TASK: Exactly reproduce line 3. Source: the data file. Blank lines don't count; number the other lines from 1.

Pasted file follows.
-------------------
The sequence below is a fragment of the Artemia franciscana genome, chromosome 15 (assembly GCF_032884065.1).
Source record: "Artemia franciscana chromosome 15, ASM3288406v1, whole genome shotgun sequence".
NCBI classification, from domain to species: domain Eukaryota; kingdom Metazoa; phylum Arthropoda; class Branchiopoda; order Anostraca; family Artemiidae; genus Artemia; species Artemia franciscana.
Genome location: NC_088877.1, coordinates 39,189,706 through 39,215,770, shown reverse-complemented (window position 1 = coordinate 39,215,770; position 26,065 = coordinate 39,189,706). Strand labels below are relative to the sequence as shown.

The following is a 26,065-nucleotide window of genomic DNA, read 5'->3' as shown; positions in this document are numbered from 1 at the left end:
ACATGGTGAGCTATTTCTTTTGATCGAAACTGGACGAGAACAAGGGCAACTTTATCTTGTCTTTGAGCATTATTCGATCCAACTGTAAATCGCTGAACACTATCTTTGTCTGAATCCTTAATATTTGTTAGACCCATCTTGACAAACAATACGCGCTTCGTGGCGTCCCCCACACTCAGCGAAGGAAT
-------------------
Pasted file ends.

NCBI classification, from domain to species: domain Eukaryota; kingdom Metazoa; phylum Arthropoda; class Branchiopoda; order Anostraca; family Artemiidae; genus Artemia; species Artemia franciscana.